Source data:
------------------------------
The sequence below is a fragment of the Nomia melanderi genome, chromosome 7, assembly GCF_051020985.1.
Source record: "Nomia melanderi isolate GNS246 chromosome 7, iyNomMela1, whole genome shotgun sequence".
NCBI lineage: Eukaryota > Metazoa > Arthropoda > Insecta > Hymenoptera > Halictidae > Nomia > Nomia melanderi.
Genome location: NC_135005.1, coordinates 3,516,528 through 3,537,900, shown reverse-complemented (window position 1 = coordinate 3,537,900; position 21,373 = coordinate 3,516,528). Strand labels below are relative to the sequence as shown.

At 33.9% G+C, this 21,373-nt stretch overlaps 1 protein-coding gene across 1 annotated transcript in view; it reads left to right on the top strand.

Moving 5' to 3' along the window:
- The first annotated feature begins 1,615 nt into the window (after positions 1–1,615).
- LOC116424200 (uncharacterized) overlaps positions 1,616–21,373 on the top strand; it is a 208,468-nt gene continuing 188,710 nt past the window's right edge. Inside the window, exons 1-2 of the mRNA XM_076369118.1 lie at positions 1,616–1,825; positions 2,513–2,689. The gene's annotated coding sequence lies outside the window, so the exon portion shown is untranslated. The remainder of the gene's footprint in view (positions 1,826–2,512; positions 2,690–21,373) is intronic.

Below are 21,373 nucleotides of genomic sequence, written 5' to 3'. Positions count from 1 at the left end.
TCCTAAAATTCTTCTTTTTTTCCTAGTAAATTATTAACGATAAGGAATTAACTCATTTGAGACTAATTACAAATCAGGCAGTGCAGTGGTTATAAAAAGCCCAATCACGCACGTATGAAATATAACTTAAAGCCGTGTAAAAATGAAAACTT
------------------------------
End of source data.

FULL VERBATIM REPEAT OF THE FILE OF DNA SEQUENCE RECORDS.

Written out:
The sequence below is a fragment of the Nomia melanderi genome, chromosome 7, assembly GCF_051020985.1.
Source record: "Nomia melanderi isolate GNS246 chromosome 7, iyNomMela1, whole genome shotgun sequence".
NCBI lineage: Eukaryota > Metazoa > Arthropoda > Insecta > Hymenoptera > Halictidae > Nomia > Nomia melanderi.
Genome location: NC_135005.1, coordinates 3,516,528 through 3,537,900, shown reverse-complemented (window position 1 = coordinate 3,537,900; position 21,373 = coordinate 3,516,528). Strand labels below are relative to the sequence as shown.

At 33.9% G+C, this 21,373-nt stretch overlaps 1 protein-coding gene across 1 annotated transcript in view; it reads left to right on the top strand.

Moving 5' to 3' along the window:
- The first annotated feature begins 1,615 nt into the window (after positions 1–1,615).
- LOC116424200 (uncharacterized) overlaps positions 1,616–21,373 on the top strand; it is a 208,468-nt gene continuing 188,710 nt past the window's right edge. Inside the window, exons 1-2 of the mRNA XM_076369118.1 lie at positions 1,616–1,825; positions 2,513–2,689. The gene's annotated coding sequence lies outside the window, so the exon portion shown is untranslated. The remainder of the gene's footprint in view (positions 1,826–2,512; positions 2,690–21,373) is intronic.

Below are 21,373 nucleotides of genomic sequence, written 5' to 3'. Positions count from 1 at the left end.
TCCTAAAATTCTTCTTTTTTTCCTAGTAAATTATTAACGATAAGGAATTAACTCATTTGAGACTAATTACAAATCAGGCAGTGCAGTGGTTATAAAAAGCCCAATCACGCACGTATGAAATATAACTTAAAGCCGTGTAAAAATGAAAACTT